The Damascus Document may refer to the same community as the Rule of the Community. Candidates for membership in the group were inspected for one year (CD xv.14–15). Physically impaired persons were excluded because of the presence of the holy angels within the community (CD xv.15–16). Disobedient members were barred from the communal meal (CD ix.21).
The Damascus Document distinguishes between those Israelites who live in a camp of “perfect holiness” and those Israelites who live in the “camps” (i.e., cities of Israel). The text has been interpreted to mean that the former were celibate (probably residents of Jerusalem and/or Qumran) and the latter were married (CD vii.4–7) (Qimron, 1992). Josephus may be referring to the same movement when he says some Essenes are celibate (The Jewish War 2.120; Jewish Antiquities 18.21) and others are not (The Jewish War 2.160). [See Celibacy; Marriage and Divorce.]
The particular laws of impurity are largely compatible among the scrolls. Ambiguity in the Torah is settled by adopting an interpretation that meets all possible requirements, however strict (cf. Milgrom, 1989). The following impurities are discussed in the scrolls: corpses, scale disease, genital discharges, animal carcasses, and excrement.
The Qumran sect buried the dead outside the community in accordance with Numbers 5.2. The Temple Scroll bans all corpse-contaminated persons from Jerusalem and orders them quarantined in other cities (11Q19 xlv.17; xlviii.13–15).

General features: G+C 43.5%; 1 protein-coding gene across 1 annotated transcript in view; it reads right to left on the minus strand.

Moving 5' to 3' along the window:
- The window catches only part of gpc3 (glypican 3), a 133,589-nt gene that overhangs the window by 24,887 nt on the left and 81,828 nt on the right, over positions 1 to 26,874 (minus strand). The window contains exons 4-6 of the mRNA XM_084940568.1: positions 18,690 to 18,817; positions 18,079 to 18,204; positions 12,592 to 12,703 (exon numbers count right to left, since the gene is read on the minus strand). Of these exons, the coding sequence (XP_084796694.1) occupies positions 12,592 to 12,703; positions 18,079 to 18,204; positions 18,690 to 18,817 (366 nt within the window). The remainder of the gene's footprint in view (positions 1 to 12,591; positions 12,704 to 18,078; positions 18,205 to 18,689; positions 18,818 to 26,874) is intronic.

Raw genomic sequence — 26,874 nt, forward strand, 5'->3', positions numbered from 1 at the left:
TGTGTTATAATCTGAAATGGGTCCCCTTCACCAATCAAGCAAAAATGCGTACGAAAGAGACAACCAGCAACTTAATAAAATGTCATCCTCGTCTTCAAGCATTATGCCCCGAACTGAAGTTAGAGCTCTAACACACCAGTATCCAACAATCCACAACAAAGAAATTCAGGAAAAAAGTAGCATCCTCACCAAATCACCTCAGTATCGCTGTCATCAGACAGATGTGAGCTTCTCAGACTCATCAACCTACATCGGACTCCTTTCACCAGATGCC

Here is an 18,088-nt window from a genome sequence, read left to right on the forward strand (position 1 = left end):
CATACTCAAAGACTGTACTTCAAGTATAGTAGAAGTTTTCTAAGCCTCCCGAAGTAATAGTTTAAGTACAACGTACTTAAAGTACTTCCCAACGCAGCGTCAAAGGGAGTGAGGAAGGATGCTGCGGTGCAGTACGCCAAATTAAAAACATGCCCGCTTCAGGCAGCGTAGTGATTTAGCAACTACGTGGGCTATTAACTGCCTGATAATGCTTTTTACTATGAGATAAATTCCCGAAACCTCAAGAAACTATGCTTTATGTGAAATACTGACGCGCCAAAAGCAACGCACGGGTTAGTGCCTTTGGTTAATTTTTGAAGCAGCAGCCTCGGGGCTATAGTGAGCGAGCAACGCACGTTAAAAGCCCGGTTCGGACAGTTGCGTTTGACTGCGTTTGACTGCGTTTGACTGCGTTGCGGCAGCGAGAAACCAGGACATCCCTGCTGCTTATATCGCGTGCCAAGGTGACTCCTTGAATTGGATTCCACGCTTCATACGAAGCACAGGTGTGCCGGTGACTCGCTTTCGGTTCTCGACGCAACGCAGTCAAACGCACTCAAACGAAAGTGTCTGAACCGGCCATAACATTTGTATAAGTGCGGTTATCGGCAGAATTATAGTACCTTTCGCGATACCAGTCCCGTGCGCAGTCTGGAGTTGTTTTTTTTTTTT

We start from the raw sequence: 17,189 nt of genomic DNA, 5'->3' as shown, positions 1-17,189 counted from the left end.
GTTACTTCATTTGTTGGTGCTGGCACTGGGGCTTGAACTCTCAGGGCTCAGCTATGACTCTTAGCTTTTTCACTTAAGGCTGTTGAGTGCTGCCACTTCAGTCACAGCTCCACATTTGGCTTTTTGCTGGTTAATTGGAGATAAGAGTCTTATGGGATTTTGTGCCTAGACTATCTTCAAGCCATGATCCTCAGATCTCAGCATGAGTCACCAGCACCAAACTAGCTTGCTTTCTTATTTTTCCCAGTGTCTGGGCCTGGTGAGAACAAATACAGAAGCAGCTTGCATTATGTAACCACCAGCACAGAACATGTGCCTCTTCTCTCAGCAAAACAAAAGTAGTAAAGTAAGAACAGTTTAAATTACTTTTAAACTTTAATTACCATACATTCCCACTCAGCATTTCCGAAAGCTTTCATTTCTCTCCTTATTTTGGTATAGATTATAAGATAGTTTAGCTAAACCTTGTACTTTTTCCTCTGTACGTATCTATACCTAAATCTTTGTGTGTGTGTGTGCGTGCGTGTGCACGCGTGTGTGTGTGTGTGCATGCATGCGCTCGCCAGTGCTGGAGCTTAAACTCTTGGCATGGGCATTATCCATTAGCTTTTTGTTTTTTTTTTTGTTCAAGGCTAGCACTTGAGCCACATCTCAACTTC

The tent in which a person died and everything in it was impure for seven days according to the Torah (Nm. 19.14). The Temple Scroll includes all types of dwellings in its interpretation of “tent” (11Q19 xlix.5–6). In addition to the biblical rites of sprinkling a contaminated tent with special ashes and water, dwellings had to be cleansed even to the washing of locks and doorposts. Walls, doors, and floors had to be scraped (11Q19 xlix.12–16). Sealed or unsealed vessels of all types, including stone, were considered contaminated along with their contents (11Q19 xlix.8–15; as opposed to Kelim 1.1). Even nails and pegs in the dwelling wall became impure (CD xii.17–18; cf. Kel. 11.3).
Moreover, a woman carrying a dead fetus was considered as impure as a tomb because she contained a dead body. Anyone touching her, or in the same room with her, was contaminated for seven days (11Q19 l.11–16; as opposed to Ḥullin 4.3).
By contrast, rabbinic law allows the corpse-contaminated person after immersion to enter all but sacred areas. The definition of a tent in the scriptures is limited to structures not attached to the ground (Sifrei on Numbers line 129 [page 166 H. S. Horowitz edition]). Other susceptible items are limited to a few types of unsealed, usable vessels (Kel. 2.1).
Like the rabbis, the scrolls consider the metsora῾, a person afflicted with scale disease, to be a sinner (cf. T., Neg. 6.7; B.T., ῾Arakh. 16a). Fragments from Purification Rules A (4Q274) and the Damascus Document (4Q270) state that tsara῾at (“scale disease”) is induced by an evil spirit and that the metsora῾ must plead for mercy as a sinner. The scrolls follow the inspection and purification procedures of Leviticus (4Q267 9.1–14; Lv. 13–14). According to the Temple Scroll, special places are to be established for scale-diseased persons outside of all cities (11Q19 xlvi.16–18; cf. 4Q396 3.4–8; 4Q274). The Mishnah excludes the metsora῾ only from walled cities (Kel. 1.7; cf. Jewish Antiquities 3.264, Against Apion 1.28).